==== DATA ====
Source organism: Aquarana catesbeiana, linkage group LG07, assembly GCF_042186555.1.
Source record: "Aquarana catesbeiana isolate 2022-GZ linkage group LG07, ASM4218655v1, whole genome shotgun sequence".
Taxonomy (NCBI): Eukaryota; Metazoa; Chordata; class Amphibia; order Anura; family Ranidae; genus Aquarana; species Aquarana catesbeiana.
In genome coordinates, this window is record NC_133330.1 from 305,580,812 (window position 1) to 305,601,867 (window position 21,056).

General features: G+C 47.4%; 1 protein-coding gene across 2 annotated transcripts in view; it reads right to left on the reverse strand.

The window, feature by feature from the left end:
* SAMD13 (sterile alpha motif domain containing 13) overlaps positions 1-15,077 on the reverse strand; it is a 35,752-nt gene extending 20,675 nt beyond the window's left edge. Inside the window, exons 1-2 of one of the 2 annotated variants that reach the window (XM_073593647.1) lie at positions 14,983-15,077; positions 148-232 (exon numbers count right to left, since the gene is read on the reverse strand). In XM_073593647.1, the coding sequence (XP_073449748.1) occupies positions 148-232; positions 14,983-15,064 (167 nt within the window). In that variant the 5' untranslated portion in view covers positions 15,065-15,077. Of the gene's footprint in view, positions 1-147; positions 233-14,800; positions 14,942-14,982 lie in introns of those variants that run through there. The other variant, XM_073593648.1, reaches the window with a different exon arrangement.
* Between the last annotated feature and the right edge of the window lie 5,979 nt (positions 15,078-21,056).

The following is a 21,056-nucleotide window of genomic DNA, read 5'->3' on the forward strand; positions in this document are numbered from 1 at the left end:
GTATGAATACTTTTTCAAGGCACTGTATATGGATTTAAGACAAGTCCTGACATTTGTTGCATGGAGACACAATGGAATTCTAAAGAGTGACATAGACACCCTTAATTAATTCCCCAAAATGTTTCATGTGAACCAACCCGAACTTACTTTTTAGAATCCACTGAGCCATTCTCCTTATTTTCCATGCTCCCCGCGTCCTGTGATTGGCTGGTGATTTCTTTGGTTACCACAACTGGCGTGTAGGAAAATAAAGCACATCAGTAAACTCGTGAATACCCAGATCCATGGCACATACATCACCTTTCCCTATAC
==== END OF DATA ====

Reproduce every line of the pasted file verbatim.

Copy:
Source organism: Aquarana catesbeiana, linkage group LG07, assembly GCF_042186555.1.
Source record: "Aquarana catesbeiana isolate 2022-GZ linkage group LG07, ASM4218655v1, whole genome shotgun sequence".
Taxonomy (NCBI): Eukaryota; Metazoa; Chordata; class Amphibia; order Anura; family Ranidae; genus Aquarana; species Aquarana catesbeiana.
In genome coordinates, this window is record NC_133330.1 from 305,580,812 (window position 1) to 305,601,867 (window position 21,056).

General features: G+C 47.4%; 1 protein-coding gene across 2 annotated transcripts in view; it reads right to left on the reverse strand.

The window, feature by feature from the left end:
* SAMD13 (sterile alpha motif domain containing 13) overlaps positions 1-15,077 on the reverse strand; it is a 35,752-nt gene extending 20,675 nt beyond the window's left edge. Inside the window, exons 1-2 of one of the 2 annotated variants that reach the window (XM_073593647.1) lie at positions 14,983-15,077; positions 148-232 (exon numbers count right to left, since the gene is read on the reverse strand). In XM_073593647.1, the coding sequence (XP_073449748.1) occupies positions 148-232; positions 14,983-15,064 (167 nt within the window). In that variant the 5' untranslated portion in view covers positions 15,065-15,077. Of the gene's footprint in view, positions 1-147; positions 233-14,800; positions 14,942-14,982 lie in introns of those variants that run through there. The other variant, XM_073593648.1, reaches the window with a different exon arrangement.
* Between the last annotated feature and the right edge of the window lie 5,979 nt (positions 15,078-21,056).

The following is a 21,056-nucleotide window of genomic DNA, read 5'->3' on the forward strand; positions in this document are numbered from 1 at the left end:
GTATGAATACTTTTTCAAGGCACTGTATATGGATTTAAGACAAGTCCTGACATTTGTTGCATGGAGACACAATGGAATTCTAAAGAGTGACATAGACACCCTTAATTAATTCCCCAAAATGTTTCATGTGAACCAACCCGAACTTACTTTTTAGAATCCACTGAGCCATTCTCCTTATTTTCCATGCTCCCCGCGTCCTGTGATTGGCTGGTGATTTCTTTGGTTACCACAACTGGCGTGTAGGAAAATAAAGCACATCAGTAAACTCGTGAATACCCAGATCCATGGCACATACATCACCTTTCCCTATAC